The beginning of a new decade often provokes reflections on the one preceding, and so it is a good time to reflect on some of the big questions of our time.
The last decade saw major reforms in education, with curriculum and assessment changes, some of which we've been able to soften in the independent sector. Alongside these are high stakes social changes. Children are born into the ubiquity of the world of social media, where pressure for conformity and success is at fever pitch and, if left unchecked, can haunt children 24/7. Social media makes it easy to link with strangers, and half the fun and attractiveness of the huge number of apps is sharing content of all kinds (which, dear reader, children probably don't want to share with parents).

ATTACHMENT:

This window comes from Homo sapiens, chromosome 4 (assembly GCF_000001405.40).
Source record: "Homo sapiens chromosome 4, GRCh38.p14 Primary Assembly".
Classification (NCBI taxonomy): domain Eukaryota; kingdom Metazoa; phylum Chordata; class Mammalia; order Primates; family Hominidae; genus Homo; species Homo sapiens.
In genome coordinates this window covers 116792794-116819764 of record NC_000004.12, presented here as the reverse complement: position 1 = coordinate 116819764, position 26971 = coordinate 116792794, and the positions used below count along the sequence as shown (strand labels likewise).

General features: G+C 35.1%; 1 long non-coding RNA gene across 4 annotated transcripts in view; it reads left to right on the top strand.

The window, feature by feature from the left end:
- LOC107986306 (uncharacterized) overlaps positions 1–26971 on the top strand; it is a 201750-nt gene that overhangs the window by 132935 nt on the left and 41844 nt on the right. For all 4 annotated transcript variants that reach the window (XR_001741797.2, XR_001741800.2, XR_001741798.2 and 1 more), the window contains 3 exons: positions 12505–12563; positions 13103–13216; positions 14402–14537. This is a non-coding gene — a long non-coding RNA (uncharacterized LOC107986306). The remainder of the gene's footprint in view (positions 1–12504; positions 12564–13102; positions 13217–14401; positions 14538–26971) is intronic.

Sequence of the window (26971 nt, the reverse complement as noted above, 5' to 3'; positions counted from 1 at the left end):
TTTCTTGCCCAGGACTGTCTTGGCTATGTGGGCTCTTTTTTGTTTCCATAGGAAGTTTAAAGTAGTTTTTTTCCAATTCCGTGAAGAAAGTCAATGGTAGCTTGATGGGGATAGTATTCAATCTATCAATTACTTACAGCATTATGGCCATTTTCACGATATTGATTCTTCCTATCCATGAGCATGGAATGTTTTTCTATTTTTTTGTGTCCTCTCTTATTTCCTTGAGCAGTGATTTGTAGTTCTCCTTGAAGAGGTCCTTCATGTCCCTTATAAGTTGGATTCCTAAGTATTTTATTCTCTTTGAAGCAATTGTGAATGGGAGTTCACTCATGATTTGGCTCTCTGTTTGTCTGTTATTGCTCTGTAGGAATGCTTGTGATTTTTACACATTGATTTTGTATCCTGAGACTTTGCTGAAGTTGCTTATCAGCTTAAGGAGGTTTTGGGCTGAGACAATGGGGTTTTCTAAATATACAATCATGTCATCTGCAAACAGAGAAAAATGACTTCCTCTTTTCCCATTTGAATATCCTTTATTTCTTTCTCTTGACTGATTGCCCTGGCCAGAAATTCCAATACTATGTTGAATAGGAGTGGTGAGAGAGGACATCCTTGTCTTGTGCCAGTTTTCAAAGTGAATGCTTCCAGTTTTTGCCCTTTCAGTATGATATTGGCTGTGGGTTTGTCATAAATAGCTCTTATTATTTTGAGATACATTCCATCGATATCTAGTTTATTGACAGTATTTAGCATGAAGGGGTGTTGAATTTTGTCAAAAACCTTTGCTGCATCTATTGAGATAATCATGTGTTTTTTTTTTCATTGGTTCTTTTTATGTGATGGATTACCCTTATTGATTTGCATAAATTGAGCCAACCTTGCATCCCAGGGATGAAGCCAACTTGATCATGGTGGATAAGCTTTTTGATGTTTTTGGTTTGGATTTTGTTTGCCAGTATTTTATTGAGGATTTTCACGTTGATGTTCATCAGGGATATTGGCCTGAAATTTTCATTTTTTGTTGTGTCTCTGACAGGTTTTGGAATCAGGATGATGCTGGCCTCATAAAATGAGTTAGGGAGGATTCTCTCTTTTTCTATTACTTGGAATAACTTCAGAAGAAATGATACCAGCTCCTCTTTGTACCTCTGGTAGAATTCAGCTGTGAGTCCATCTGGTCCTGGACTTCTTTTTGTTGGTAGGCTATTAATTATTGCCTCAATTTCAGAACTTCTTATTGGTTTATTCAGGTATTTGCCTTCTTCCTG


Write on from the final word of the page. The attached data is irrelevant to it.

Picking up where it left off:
A corresponding, and some argue correlative preoccupation among educationalists, psychologists and parents alike was, and remains, a concern about well-being and mental health (let us not forget our adult selves, too). These ideas manifest themselves in myriad ways, from supporting children's resilience to offering lessons in 'happiness,' and in some schools providing full time counsellors for children. Various books have been published that purport to provide a key to various psychological traits, not to mention the burgeoning market in selling mindfulness programmes for kids, plus the myriad online guides to helping your children manage themselves, er... online. There is an endless cacophony of aids of all kinds from the fields of social psychology to pedagogy. Invariably, these things have their day, or evolve or are supplanted by a new way of thinking – one only has to look at how nomenclature in learning support has changed over the years (at my school in the 1970s it was the Remedial Department), the demise of traffic lights in classrooms and a growing suspicion of the Lesson Objective as being too narrowing.